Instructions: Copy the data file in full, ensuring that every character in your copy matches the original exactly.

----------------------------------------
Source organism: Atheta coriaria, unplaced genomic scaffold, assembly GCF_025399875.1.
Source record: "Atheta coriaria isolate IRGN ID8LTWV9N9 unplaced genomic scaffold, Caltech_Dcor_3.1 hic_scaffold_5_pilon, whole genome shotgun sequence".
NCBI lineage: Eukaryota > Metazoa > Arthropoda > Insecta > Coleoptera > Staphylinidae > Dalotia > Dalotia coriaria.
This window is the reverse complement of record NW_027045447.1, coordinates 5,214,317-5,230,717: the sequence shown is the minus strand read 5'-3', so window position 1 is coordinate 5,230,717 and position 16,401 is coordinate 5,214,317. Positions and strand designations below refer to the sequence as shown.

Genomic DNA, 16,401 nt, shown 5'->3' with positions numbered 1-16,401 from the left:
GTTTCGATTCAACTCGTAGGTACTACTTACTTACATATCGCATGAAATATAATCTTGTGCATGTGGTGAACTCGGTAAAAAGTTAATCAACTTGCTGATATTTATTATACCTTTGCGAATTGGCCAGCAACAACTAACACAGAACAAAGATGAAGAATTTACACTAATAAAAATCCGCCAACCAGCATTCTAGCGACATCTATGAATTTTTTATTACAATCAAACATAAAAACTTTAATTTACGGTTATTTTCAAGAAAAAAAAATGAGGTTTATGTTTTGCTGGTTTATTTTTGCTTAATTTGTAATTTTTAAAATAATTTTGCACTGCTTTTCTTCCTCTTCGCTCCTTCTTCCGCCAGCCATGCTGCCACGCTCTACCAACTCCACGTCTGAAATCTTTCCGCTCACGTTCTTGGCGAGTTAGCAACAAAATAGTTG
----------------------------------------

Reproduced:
Source organism: Atheta coriaria, unplaced genomic scaffold, assembly GCF_025399875.1.
Source record: "Atheta coriaria isolate IRGN ID8LTWV9N9 unplaced genomic scaffold, Caltech_Dcor_3.1 hic_scaffold_5_pilon, whole genome shotgun sequence".
NCBI lineage: Eukaryota > Metazoa > Arthropoda > Insecta > Coleoptera > Staphylinidae > Dalotia > Dalotia coriaria.
This window is the reverse complement of record NW_027045447.1, coordinates 5,214,317-5,230,717: the sequence shown is the minus strand read 5'-3', so window position 1 is coordinate 5,230,717 and position 16,401 is coordinate 5,214,317. Positions and strand designations below refer to the sequence as shown.

Genomic DNA, 16,401 nt, shown 5'->3' with positions numbered 1-16,401 from the left:
GTTTCGATTCAACTCGTAGGTACTACTTACTTACATATCGCATGAAATATAATCTTGTGCATGTGGTGAACTCGGTAAAAAGTTAATCAACTTGCTGATATTTATTATACCTTTGCGAATTGGCCAGCAACAACTAACACAGAACAAAGATGAAGAATTTACACTAATAAAAATCCGCCAACCAGCATTCTAGCGACATCTATGAATTTTTTATTACAATCAAACATAAAAACTTTAATTTACGGTTATTTTCAAGAAAAAAAAATGAGGTTTATGTTTTGCTGGTTTATTTTTGCTTAATTTGTAATTTTTAAAATAATTTTGCACTGCTTTTCTTCCTCTTCGCTCCTTCTTCCGCCAGCCATGCTGCCACGCTCTACCAACTCCACGTCTGAAATCTTTCCGCTCACGTTCTTGGCGAGTTAGCAACAAAATAGTTG